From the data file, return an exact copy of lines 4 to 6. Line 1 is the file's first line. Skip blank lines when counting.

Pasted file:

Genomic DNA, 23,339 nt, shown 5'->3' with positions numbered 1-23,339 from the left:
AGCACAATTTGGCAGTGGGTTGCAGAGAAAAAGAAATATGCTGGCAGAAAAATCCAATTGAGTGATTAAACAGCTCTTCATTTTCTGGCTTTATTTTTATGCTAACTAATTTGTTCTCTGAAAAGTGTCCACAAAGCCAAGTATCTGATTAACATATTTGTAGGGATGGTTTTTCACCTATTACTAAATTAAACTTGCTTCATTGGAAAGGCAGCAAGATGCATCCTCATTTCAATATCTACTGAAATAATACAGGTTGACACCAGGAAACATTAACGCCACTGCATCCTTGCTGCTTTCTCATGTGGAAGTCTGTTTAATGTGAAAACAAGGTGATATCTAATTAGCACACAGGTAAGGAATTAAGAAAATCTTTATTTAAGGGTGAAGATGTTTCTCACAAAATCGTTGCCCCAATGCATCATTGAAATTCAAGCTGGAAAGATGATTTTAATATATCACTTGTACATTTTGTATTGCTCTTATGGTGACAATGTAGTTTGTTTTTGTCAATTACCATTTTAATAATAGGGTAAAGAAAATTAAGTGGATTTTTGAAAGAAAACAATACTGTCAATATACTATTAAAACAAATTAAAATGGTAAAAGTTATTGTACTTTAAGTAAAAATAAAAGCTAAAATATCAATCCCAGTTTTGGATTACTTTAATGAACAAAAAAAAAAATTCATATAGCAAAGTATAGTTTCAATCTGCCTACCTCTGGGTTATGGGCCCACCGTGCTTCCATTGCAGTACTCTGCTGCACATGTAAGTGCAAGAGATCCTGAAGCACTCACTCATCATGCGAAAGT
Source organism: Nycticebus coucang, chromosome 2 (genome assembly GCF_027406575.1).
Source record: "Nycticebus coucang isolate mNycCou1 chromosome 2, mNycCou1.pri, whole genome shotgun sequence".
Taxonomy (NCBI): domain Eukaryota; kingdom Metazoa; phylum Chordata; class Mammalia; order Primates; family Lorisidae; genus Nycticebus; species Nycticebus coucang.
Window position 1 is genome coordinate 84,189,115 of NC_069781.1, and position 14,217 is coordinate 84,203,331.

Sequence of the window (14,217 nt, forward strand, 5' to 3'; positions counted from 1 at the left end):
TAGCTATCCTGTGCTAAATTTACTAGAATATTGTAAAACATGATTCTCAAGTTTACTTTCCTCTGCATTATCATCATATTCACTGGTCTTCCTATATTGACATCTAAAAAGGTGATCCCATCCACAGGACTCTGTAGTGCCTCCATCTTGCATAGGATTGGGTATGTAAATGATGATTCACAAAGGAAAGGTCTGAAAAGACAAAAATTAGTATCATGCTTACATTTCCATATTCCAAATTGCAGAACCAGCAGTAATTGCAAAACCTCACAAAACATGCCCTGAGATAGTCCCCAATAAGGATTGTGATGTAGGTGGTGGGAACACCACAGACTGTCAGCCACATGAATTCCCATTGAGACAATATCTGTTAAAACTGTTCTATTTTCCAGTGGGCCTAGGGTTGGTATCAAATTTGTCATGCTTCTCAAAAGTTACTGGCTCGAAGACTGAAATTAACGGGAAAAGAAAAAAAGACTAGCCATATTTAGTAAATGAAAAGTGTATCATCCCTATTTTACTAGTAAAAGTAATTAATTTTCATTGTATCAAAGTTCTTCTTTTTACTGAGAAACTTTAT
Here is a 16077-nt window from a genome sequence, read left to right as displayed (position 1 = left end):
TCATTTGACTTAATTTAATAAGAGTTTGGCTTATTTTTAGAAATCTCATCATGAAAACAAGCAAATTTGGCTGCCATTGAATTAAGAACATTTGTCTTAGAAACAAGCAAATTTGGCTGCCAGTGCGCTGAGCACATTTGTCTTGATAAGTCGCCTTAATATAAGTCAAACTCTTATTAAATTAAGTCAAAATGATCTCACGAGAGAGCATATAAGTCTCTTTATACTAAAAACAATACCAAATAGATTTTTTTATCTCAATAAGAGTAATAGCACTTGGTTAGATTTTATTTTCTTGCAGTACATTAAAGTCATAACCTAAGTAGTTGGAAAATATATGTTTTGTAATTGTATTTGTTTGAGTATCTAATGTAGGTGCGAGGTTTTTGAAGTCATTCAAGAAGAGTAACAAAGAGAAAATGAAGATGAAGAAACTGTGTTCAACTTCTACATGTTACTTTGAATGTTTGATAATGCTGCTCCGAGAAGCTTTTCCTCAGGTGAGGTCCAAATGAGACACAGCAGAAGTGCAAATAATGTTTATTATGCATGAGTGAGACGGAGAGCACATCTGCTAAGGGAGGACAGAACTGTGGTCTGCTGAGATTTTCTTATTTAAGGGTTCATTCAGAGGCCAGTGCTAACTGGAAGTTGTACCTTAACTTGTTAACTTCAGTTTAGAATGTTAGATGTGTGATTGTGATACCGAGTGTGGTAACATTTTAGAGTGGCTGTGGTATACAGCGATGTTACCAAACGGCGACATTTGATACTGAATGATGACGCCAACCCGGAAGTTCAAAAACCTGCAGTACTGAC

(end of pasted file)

Source record: "Nycticebus coucang isolate mNycCou1 chromosome 2, mNycCou1.pri, whole genome shotgun sequence".
Taxonomy (NCBI): domain Eukaryota; kingdom Metazoa; phylum Chordata; class Mammalia; order Primates; family Lorisidae; genus Nycticebus; species Nycticebus coucang.
Window position 1 is genome coordinate 84,189,115 of NC_069781.1, and position 14,217 is coordinate 84,203,331.